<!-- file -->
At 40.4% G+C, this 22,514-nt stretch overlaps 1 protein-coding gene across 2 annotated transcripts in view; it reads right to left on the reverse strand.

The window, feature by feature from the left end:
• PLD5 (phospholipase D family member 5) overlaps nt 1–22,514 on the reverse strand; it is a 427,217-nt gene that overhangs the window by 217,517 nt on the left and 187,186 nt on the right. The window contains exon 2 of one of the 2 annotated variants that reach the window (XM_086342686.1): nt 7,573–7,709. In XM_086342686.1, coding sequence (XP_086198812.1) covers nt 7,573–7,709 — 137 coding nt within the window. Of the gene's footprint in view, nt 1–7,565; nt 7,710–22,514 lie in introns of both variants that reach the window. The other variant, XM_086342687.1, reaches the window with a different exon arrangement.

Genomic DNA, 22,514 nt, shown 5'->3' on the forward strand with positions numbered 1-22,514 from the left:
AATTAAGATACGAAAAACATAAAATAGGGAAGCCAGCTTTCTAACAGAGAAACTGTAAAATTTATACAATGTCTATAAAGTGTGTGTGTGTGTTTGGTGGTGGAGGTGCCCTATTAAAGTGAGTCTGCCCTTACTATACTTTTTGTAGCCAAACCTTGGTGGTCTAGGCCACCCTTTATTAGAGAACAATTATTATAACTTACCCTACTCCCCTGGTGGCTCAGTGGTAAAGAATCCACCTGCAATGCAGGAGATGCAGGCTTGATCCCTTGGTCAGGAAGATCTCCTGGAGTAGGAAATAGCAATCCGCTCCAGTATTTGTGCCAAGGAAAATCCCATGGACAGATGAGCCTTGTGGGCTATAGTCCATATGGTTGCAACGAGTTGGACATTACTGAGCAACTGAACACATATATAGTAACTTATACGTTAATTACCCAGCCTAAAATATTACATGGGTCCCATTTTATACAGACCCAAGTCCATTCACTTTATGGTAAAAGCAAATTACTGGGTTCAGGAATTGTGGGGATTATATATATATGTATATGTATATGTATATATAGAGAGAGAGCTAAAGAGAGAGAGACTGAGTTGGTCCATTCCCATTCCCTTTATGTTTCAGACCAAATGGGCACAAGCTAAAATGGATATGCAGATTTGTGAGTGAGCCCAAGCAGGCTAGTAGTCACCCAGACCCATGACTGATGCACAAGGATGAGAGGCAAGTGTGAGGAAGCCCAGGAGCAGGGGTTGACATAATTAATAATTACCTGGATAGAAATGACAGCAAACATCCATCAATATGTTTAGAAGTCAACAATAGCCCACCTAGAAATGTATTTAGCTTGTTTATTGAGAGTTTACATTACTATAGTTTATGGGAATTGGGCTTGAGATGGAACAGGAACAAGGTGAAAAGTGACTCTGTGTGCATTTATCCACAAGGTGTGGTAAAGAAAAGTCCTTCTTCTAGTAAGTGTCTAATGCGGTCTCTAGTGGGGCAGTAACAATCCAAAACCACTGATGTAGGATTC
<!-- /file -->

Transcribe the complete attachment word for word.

At 40.4% G+C, this 22,514-nt stretch overlaps 1 protein-coding gene across 2 annotated transcripts in view; it reads right to left on the reverse strand.

The window, feature by feature from the left end:
• PLD5 (phospholipase D family member 5) overlaps nt 1–22,514 on the reverse strand; it is a 427,217-nt gene that overhangs the window by 217,517 nt on the left and 187,186 nt on the right. The window contains exon 2 of one of the 2 annotated variants that reach the window (XM_086342686.1): nt 7,573–7,709. In XM_086342686.1, coding sequence (XP_086198812.1) covers nt 7,573–7,709 — 137 coding nt within the window. Of the gene's footprint in view, nt 1–7,565; nt 7,710–22,514 lie in introns of both variants that reach the window. The other variant, XM_086342687.1, reaches the window with a different exon arrangement.

Genomic DNA, 22,514 nt, shown 5'->3' on the forward strand with positions numbered 1-22,514 from the left:
AATTAAGATACGAAAAACATAAAATAGGGAAGCCAGCTTTCTAACAGAGAAACTGTAAAATTTATACAATGTCTATAAAGTGTGTGTGTGTGTTTGGTGGTGGAGGTGCCCTATTAAAGTGAGTCTGCCCTTACTATACTTTTTGTAGCCAAACCTTGGTGGTCTAGGCCACCCTTTATTAGAGAACAATTATTATAACTTACCCTACTCCCCTGGTGGCTCAGTGGTAAAGAATCCACCTGCAATGCAGGAGATGCAGGCTTGATCCCTTGGTCAGGAAGATCTCCTGGAGTAGGAAATAGCAATCCGCTCCAGTATTTGTGCCAAGGAAAATCCCATGGACAGATGAGCCTTGTGGGCTATAGTCCATATGGTTGCAACGAGTTGGACATTACTGAGCAACTGAACACATATATAGTAACTTATACGTTAATTACCCAGCCTAAAATATTACATGGGTCCCATTTTATACAGACCCAAGTCCATTCACTTTATGGTAAAAGCAAATTACTGGGTTCAGGAATTGTGGGGATTATATATATATGTATATGTATATGTATATATAGAGAGAGAGCTAAAGAGAGAGAGACTGAGTTGGTCCATTCCCATTCCCTTTATGTTTCAGACCAAATGGGCACAAGCTAAAATGGATATGCAGATTTGTGAGTGAGCCCAAGCAGGCTAGTAGTCACCCAGACCCATGACTGATGCACAAGGATGAGAGGCAAGTGTGAGGAAGCCCAGGAGCAGGGGTTGACATAATTAATAATTACCTGGATAGAAATGACAGCAAACATCCATCAATATGTTTAGAAGTCAACAATAGCCCACCTAGAAATGTATTTAGCTTGTTTATTGAGAGTTTACATTACTATAGTTTATGGGAATTGGGCTTGAGATGGAACAGGAACAAGGTGAAAAGTGACTCTGTGTGCATTTATCCACAAGGTGTGGTAAAGAAAAGTCCTTCTTCTAGTAAGTGTCTAATGCGGTCTCTAGTGGGGCAGTAACAATCCAAAACCACTGATGTAGGATTC